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Bicycle Law EducationBlog

Unbelievable. Inexcusable. And Unacceptable.

By May 18, 2012October 23rd, 20217 Comments

Three years ago, a popular and well-known member of Chattanooga’s cycling community was buzzed by a driver who claims he never saw the cyclist, even though the cyclist was, according to friends, “lit up like a Christmas tree,” and was riding with “an obnoxiously bright blinking red light on the back of his bike when he was hit.”

The cyclist, David Meek, was sideswiped by the passing truck and thrown under the rear wheels. He suffered severe injuries, and was taken to a local hospital. He did not survive, succumbing to his injuries.

Although the driver had sideswiped Meek, and although a 3 foot safe passing law had already been on the books in Tennessee for nearly two years, the driver was never charged with a traffic violation. In fact, asBob detailed in False Protection, Chattanooga police seemed to be bending over backwards to invent new legal theories to exonerate the driver.

David Meek was denied justice by a police department that didn’t understand, or didn’t want to understand the law. But what’s done is done. Three years have passed. Since then, more states have adopted safe passing laws, and slowly, the laws are beginning to be enforced.

Except, apparently, in Chattanooga, Tennnessee. Or more precisely, the enclave of Red Bank. Recently, a cyclist on a ride with the Chattanooga Bicycle Club was buzzed and run off the road, sustaining minor injuries. Another club member was able to get the license number of the fleeing vehicle, and the cyclist who had been run off the road called the Red Bank police to report the incident.

According to the cyclist, Gary Hooper, the Red Bank police officer who took his call “said there was nothing to be done because the car hadn’t actually touched the rider.”


Look—the law has been on the books for five years, not five minutes. That’s plenty of time for law enforcement to learn about the law. There’s simply no excuse for this kind of ignorance of the law by an officer sworn to enforce the law. No excuse.

Three years ago, we were shocked to learn that not one traffic citationhad been issued for an unsafe pass in the entire state of Tennessee in the two years that the law had already been on the books—despite clear-cut violations of the law, backed up by credible evidence. And now, three years later, we learn that Red Bank law enforcement doesn’t even know that buzzing is illegal in the State of Tennessee.

Unbelievable. Inexcusable. And unacceptable.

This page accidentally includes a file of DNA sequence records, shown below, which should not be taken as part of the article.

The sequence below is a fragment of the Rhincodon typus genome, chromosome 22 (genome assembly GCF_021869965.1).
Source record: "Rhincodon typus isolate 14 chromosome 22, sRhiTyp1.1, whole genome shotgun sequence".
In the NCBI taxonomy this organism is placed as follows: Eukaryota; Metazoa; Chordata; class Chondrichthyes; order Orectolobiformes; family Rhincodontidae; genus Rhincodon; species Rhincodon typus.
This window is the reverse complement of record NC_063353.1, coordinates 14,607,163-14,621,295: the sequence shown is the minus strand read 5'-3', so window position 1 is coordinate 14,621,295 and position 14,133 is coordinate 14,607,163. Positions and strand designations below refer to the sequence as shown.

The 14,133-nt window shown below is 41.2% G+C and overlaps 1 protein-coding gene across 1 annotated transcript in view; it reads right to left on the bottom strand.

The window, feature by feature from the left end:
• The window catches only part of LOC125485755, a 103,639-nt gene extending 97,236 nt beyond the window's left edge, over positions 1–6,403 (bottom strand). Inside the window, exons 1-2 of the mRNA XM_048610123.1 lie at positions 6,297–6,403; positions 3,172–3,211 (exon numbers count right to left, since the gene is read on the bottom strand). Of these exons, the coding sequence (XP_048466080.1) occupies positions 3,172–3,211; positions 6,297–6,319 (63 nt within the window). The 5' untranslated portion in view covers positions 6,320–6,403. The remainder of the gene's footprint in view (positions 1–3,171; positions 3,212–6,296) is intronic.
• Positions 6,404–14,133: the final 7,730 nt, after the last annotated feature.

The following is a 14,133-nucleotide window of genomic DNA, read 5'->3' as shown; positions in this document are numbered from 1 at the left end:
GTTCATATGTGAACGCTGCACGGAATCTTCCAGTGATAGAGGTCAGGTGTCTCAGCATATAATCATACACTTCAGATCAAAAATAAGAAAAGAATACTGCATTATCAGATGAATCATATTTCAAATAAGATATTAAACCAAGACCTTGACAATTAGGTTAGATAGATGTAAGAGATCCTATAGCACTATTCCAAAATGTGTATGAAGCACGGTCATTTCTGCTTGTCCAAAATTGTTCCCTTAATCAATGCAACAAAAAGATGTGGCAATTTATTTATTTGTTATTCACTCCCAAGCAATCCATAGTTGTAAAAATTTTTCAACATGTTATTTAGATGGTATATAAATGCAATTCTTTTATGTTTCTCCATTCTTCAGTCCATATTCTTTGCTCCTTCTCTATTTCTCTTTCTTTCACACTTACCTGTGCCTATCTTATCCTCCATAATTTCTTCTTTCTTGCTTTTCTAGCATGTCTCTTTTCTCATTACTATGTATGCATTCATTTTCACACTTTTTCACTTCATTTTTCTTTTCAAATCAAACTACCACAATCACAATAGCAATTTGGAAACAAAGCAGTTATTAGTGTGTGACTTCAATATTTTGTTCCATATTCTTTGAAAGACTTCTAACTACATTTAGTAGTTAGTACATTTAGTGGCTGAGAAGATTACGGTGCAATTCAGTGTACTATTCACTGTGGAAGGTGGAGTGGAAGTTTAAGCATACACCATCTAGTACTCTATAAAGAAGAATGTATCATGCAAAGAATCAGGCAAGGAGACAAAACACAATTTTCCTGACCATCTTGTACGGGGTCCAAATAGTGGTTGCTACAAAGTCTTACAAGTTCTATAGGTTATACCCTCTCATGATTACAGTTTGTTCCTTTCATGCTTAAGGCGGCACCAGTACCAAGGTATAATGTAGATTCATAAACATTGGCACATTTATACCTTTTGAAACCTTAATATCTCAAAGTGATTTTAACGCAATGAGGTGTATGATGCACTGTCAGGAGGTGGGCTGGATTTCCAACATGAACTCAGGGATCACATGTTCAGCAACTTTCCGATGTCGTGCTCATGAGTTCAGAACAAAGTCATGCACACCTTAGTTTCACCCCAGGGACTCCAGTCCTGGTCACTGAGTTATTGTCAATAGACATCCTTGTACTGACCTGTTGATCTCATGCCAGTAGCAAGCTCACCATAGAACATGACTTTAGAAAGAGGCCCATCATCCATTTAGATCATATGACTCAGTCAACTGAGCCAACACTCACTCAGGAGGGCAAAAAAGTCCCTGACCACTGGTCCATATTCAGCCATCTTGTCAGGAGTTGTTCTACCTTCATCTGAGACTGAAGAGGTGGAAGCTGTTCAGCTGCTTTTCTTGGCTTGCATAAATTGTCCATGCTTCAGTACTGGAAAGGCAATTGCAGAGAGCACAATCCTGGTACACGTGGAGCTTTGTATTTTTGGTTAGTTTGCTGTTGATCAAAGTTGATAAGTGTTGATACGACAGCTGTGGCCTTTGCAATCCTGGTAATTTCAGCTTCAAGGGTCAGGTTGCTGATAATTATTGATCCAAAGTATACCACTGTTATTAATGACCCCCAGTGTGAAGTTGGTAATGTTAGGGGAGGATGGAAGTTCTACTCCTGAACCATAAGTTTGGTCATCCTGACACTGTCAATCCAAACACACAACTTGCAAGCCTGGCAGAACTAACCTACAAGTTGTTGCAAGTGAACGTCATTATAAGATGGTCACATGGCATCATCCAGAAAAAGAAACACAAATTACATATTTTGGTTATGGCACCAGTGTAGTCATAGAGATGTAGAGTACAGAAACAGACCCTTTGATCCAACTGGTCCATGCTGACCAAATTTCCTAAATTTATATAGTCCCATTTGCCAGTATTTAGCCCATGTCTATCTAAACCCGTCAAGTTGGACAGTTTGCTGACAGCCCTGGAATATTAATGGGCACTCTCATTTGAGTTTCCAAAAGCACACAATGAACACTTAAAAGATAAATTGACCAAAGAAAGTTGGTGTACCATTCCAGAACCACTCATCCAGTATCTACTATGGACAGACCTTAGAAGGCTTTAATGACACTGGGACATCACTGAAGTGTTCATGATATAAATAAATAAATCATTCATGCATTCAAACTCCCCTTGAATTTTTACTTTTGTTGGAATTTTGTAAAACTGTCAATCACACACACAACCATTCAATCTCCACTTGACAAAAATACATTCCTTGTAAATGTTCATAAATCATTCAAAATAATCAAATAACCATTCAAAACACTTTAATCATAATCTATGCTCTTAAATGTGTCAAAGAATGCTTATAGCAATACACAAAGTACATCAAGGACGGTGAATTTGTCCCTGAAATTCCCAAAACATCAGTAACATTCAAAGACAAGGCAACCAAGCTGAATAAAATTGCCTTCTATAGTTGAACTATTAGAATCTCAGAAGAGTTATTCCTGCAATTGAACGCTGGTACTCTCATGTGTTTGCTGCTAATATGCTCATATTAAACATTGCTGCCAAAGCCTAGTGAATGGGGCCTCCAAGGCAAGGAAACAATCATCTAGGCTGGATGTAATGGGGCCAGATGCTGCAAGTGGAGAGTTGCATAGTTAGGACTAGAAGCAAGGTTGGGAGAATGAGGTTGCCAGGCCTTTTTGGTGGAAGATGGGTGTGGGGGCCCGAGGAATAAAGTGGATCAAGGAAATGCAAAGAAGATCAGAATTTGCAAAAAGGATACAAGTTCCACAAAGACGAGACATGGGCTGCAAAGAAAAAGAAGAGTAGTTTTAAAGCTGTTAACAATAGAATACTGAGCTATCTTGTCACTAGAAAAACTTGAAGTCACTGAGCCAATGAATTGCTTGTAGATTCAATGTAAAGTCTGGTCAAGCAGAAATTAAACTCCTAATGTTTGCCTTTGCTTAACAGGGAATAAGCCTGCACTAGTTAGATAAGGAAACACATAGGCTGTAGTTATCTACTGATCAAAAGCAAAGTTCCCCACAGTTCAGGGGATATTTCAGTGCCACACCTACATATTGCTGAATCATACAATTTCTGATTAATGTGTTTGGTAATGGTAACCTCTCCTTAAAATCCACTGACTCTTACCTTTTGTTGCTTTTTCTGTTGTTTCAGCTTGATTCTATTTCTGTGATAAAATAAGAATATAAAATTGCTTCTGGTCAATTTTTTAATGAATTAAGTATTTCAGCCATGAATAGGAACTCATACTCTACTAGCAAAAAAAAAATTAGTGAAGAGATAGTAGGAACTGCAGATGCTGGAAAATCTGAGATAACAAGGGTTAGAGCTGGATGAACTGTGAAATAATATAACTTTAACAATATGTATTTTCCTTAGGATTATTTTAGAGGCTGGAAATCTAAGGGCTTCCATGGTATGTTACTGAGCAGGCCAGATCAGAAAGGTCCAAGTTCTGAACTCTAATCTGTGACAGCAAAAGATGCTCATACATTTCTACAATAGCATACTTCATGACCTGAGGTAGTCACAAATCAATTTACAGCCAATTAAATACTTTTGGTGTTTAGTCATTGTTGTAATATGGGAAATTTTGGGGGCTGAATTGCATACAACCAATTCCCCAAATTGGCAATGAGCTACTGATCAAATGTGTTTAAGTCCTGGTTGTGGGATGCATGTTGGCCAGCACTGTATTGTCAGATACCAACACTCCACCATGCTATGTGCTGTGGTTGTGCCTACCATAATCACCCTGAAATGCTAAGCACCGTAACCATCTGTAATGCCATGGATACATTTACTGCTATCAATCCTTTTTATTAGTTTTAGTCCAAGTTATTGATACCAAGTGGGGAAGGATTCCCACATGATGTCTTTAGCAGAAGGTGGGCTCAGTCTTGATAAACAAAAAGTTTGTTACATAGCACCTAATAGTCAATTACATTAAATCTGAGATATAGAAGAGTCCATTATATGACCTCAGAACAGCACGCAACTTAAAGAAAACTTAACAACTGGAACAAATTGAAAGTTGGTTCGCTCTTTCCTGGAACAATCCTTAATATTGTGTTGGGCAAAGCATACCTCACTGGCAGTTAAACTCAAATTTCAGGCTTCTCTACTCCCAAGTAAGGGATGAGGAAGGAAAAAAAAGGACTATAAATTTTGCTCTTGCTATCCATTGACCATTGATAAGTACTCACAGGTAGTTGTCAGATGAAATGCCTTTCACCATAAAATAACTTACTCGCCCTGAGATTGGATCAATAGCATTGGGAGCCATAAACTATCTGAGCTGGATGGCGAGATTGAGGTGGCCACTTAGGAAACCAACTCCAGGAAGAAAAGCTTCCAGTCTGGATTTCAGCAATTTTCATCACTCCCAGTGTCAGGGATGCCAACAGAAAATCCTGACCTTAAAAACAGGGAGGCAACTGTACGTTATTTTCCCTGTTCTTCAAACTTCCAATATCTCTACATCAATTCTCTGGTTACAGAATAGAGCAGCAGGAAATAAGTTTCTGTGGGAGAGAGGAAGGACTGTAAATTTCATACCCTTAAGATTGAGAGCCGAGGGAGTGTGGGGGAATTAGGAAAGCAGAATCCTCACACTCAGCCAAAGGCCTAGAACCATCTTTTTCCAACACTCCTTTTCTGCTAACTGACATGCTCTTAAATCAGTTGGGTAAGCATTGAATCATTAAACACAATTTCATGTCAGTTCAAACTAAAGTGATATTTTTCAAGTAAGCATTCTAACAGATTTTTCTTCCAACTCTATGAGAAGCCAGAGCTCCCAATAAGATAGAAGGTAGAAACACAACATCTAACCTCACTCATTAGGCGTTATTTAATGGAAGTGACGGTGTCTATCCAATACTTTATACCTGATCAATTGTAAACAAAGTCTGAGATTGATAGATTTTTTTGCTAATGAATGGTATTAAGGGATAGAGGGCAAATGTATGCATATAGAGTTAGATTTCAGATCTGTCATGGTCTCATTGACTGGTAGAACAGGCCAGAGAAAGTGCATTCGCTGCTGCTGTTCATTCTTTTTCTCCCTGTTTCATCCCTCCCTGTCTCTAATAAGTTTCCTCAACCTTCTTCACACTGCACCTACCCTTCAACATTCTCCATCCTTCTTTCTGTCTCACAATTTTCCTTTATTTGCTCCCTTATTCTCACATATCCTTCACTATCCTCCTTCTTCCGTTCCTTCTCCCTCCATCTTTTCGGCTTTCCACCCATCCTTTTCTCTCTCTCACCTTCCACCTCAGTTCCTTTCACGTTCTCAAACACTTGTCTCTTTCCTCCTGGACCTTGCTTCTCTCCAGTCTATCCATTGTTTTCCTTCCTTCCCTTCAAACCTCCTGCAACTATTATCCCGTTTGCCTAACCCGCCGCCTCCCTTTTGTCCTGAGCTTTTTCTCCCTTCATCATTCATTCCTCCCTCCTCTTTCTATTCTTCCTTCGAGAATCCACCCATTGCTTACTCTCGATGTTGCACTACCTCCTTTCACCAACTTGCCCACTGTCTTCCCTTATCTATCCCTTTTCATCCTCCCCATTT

Join the discussion 7 Comments

  • Avatar Paul Schimek says:

    The safe passing law has been on the books in every state since as long as there have been traffic laws. Obviously if you hit someone while passing you were not passing at a safe distance, and if there are no mitigating factors (e.g., vehicle being passed not showing required lighting equipment), then you are negligent.

  • Avatar galen says:

    The only answer to motorists injuring and killing bike riders (or pedestrians) is civil suit. Don’t expect anything from the government and you won’t be disappointed.

  • Avatar Paul S says:

    The cyclists of Red Bank need to organize themselves and inform all parents that their children are at risk because of political negligence. If they make it a political issue with votes at stake they will start to see a response. The might not succeed this time, but they will have started something that can grow. The same applies to cyclists across the USA.

  • Avatar jack says:

    It amazes me when i read things like this. I remember one time I was riding in the bike lane and almost got clipped by a driver. There needs to be more laws in place to protect bike riders.

  • Avatar Paul Skilbeck says:

    What happens to the legal status of a bicycle when it is carried with both wheels off the ground? Does it then become a parcel and is no longer a vehicle? This is the case in the UK. Since US law is based on UK law, I am wondering if it is also the case in the USA.

  • Paul,

    That’s one question we’ve never come across! Does your question arise from a real-life incident?

  • @Paul Skilbeck that is some thing indeed new. I did not know about it.